Schoolboy left brain-damaged after nearly drowning at Northampton pool sues borough council

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A schoolboy left catastrophically brain-damaged after he slipped under the water unnoticed in a Northampton swimming pool is now battling for up to £5 million compensation.

The boy, now in his late teens, “nearly drowned” as he swam in the pool with his father and family, his QC, Bill Braithwaite, told London’s High Court.

“He was rescued by a swimmer but sadly he sustained extremely severe brain damage”, the barrister told Judge Sir Colin Mackay.

“Our case is that he was under water for about two minutes 40 seconds and that failure by the lifeguards to see him during that time is clear evidence of negligence,” he added.

The teengager, who cannot be identified because of his vulnerability, is now suing Northampton Borough Council for massive damages.

His legal team claims bathers at Northampton’s Danes Camp pool on the day of the 2002 tragedy were not properly monitored.

The council denies liability, however, insisting that staff did their best in difficult conditions when the pool was crowded.

Mr Braithwaite said the council did not plan to call any of the lifeguards on duty when the youngster came to grief.

Susan Rodway QC, for the council, said that many of the lifeguards from that time had simply “disappeared” - several of them being New Zealanders or Australians.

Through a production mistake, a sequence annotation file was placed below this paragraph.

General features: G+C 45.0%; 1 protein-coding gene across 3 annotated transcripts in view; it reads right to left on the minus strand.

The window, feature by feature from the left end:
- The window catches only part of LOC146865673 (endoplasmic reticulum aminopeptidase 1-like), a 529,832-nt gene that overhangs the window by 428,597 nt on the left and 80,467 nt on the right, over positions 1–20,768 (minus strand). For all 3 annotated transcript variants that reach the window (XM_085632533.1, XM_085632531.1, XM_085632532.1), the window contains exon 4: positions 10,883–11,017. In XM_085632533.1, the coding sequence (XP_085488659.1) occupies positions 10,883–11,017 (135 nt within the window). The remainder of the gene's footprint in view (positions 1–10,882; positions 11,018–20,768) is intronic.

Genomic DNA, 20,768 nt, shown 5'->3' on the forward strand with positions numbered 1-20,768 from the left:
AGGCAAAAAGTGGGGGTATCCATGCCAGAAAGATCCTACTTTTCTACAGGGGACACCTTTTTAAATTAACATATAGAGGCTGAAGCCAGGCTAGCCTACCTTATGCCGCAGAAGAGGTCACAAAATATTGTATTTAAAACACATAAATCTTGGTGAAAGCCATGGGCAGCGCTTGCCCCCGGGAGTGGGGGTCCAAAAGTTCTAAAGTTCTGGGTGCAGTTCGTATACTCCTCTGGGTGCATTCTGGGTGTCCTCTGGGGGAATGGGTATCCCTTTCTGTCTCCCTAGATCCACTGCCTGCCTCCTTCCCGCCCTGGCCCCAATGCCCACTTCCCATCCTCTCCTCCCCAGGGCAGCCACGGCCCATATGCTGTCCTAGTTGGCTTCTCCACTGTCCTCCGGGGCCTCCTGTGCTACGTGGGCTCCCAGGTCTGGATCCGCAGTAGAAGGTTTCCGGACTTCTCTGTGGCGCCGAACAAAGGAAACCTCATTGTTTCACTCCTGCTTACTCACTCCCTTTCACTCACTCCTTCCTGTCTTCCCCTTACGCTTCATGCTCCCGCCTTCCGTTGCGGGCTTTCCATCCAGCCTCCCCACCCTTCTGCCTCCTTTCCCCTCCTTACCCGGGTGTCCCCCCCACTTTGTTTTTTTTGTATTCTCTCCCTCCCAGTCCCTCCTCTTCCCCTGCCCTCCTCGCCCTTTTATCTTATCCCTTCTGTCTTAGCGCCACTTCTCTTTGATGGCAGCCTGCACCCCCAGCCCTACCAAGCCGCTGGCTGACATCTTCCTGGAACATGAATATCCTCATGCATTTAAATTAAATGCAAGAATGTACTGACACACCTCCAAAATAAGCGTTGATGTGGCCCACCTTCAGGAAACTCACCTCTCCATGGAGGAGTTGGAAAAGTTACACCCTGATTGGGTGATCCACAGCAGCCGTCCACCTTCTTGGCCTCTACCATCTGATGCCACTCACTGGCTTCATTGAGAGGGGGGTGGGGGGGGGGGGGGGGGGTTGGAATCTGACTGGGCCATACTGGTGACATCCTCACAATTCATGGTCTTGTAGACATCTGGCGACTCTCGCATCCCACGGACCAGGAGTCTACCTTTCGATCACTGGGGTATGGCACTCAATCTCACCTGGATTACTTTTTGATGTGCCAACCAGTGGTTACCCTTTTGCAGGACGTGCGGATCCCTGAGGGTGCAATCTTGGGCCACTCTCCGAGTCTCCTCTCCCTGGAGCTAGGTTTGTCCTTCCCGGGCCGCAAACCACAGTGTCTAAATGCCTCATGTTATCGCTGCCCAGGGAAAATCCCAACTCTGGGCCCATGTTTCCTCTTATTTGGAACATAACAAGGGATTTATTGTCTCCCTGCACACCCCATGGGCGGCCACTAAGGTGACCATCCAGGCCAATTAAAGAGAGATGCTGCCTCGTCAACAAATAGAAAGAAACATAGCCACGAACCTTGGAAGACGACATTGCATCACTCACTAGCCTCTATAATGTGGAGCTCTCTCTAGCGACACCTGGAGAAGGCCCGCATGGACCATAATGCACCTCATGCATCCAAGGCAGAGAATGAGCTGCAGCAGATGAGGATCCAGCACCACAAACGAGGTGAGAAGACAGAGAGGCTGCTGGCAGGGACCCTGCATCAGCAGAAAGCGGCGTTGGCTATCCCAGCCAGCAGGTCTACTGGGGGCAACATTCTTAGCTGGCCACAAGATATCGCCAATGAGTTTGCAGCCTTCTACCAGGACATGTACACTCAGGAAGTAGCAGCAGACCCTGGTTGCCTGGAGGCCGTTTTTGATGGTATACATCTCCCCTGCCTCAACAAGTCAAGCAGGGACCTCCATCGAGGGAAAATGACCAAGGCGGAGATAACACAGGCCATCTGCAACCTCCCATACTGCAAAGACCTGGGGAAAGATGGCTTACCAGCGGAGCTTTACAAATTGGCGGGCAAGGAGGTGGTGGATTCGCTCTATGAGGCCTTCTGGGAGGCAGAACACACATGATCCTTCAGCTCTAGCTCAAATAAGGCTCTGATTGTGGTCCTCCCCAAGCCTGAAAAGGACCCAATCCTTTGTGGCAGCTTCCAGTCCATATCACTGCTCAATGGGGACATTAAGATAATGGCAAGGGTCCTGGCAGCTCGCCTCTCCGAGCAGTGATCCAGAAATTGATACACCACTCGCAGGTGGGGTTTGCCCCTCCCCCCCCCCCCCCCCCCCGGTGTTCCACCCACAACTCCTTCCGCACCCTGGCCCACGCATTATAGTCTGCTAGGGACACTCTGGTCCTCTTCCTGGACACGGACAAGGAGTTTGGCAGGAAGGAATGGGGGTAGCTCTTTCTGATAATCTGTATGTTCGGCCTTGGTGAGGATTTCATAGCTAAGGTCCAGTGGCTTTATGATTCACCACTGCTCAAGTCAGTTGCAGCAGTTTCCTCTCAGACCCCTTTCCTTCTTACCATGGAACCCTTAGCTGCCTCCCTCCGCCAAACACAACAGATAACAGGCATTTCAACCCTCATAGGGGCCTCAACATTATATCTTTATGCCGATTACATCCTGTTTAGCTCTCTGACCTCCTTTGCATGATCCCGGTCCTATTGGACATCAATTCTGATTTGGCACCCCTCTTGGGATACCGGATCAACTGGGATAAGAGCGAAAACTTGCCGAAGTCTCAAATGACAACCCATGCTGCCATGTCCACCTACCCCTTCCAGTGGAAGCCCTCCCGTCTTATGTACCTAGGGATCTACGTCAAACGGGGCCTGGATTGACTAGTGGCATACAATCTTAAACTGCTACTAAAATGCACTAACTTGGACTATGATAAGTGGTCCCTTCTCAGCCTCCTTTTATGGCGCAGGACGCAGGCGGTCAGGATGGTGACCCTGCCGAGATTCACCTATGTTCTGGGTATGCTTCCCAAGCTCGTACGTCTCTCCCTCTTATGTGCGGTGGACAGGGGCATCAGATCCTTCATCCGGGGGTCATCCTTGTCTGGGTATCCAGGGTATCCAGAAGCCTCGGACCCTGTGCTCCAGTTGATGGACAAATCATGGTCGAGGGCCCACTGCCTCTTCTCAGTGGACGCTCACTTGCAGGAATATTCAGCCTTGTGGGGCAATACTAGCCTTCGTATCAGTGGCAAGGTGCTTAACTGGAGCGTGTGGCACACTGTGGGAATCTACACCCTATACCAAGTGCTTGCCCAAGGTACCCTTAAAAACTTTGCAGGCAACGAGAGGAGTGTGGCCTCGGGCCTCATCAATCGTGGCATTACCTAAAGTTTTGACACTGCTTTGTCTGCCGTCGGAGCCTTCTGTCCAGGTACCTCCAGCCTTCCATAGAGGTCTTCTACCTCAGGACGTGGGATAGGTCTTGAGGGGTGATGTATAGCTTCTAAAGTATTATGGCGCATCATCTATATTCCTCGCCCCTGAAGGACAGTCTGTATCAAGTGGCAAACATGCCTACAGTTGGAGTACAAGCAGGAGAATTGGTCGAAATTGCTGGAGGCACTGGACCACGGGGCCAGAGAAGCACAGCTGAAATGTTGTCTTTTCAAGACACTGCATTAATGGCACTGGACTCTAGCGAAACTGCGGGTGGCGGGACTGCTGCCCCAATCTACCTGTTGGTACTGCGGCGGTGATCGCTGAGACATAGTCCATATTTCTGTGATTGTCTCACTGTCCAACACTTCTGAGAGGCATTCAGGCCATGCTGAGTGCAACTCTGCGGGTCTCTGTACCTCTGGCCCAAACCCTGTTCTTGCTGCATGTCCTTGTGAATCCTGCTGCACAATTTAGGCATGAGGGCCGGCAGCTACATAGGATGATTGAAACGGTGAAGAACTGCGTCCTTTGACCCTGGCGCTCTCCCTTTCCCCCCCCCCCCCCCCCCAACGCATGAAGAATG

However, some of them had previously spoken of having to deal with “unruly boys in the deep end” around the time of the near-drowning.

The court will also hear evidence that the swimmer who rescued the boy had “difficulty attracting the attention of a lifeguard”, said Mr Braithwaite.

Part of the incident was captured on CCTV, the court heard.

And the council’s lawyers say that the footage suggests that the boy was “frequently well out of reach and far away from his father and totally unsupervised”.

At times the boy is said to have been “completely out of his father’s sight”.

Mr Braithwaite did not dispute that, but told the judge: “We submit ...that the lifeguards should have been aware of a potential problem as a result.

“They wouldn’t have known who his father was, but would have been able to see that he was unaccompanied.”

The High Court hearing, expected to last five days, continues.